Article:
The Home Office recently produced updated guidance to their application form for proof of Permanent Residence although the much criticized, 85 page form EEA (PR) has remained unchanged. Here is a summary of the main changes in the guidance:
Form of application
From 1 February 2017 the use form EEA (PR) or the online process has been mandatory. Applications in other forms will now be treated as invalid and returned, with £25 deducted for administration costs.
The five-year qualifying period
Although the form asks for details of the applicant’s activity since entering the UK the guidance indicates the applicant can choose to provide information about any continuous five year period. If this period ended more than two years ago then evidence of continued residence should be provided for each subsequent year to show the status has not been lost due to absences of more than two years.
But when choosing which years to provide evidence for remember –
- if there is any doubt whether all requirements were met at one time provide evidence of additional years as a safety net
- the date of gaining Permanent Residence recorded by the Home Office could impact on a child’s nationality.
- applications for British citizenship require evidence Permanent Residence was gained at least 12 months previously unless the applicant has a British spouse or partner.
The recommended types of evidence and number of items for different circumstances are set out in the guidance. For some applicants, the amount suggested may be less than previously thought necessary.
However, it is also indicated that each applicant needs to consider their own circumstances and supply evidence showing they have met the requirements of the Regulations.
So, while P60s are generally enough for people to show employment, if they show low earnings it may be necessary to provide additional evidence to demonstrate the person continued to be a employed and the type of work being undertaken.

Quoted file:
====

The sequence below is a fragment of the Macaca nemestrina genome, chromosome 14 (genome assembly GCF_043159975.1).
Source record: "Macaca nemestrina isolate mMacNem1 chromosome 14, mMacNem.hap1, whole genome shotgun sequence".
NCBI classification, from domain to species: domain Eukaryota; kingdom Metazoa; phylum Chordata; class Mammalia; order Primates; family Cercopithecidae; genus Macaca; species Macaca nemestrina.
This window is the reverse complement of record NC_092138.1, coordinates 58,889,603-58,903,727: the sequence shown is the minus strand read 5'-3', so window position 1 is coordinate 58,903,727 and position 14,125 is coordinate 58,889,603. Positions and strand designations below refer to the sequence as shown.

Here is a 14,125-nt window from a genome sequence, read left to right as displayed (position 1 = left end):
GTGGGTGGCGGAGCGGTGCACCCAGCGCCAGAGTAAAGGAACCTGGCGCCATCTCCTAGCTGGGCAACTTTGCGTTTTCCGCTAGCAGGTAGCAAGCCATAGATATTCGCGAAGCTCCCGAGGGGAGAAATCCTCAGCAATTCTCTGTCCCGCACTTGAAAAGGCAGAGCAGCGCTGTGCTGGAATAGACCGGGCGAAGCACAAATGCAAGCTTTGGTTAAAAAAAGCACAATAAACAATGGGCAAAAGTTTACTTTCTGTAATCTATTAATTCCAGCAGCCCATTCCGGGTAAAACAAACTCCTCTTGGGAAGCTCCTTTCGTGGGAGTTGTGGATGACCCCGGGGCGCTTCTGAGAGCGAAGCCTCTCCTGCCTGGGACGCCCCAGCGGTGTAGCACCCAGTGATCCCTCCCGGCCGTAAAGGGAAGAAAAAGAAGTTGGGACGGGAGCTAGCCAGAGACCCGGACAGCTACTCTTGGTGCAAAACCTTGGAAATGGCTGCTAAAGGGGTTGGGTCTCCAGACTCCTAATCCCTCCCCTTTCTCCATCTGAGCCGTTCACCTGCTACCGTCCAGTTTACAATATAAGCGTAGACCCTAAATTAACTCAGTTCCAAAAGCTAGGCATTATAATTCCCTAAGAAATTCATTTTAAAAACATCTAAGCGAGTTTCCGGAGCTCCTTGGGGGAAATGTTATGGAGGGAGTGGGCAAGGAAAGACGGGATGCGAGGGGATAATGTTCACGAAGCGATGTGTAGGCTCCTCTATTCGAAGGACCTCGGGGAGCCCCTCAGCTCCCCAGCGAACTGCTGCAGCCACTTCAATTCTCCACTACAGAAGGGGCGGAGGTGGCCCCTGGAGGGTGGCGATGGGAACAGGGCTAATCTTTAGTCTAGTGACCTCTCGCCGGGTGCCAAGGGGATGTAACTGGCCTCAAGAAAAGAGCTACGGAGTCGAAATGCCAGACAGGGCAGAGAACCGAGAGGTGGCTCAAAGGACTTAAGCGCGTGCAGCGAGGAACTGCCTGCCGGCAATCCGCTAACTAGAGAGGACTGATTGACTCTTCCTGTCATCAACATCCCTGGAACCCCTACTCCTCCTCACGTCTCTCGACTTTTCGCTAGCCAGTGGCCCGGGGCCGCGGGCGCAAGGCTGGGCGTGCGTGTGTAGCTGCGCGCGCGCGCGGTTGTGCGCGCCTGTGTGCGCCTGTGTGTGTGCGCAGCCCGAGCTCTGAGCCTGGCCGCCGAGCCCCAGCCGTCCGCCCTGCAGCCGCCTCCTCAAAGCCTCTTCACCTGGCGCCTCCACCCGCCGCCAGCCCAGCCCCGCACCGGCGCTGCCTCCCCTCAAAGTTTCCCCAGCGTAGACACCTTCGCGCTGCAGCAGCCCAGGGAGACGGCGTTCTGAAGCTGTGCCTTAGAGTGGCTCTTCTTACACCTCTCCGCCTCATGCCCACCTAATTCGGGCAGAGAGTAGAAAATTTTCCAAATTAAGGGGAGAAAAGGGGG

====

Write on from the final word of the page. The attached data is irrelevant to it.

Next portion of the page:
The guidance indicates travel dates are not required unless absences from the UK total more than six months in each 12 months of the five year qualifying period. Details of absences before the five year period are also not required and only absences of more than two years have any impact after permanent residence has been gained.
Therefore, statements confirming the above requirements are met could be made on the form, or in a covering letter, instead of listing dates.
The effect of this guidance
The intention of this guidance was probably to respond to criticisms of the process, especially in regard to travel information and the volume of documents required. Taken at face value, these requirements have been made simpler.
However, there are no guarantees that the suggested evidence will be sufficient in individual cases. Applicants, particularly those with complex histories, should carefully consider whether evidence shows all legal requirements have been met. Writing a covering letter setting out the individuals circumstances can be helpful and the guidance suggests this for complex cases.
And more than ten months after the referendum, difficulties still being experienced demonstrate not enough has been done to make the process manageable.
If you require assistance with making an application for proof of permanent residence please get in touch.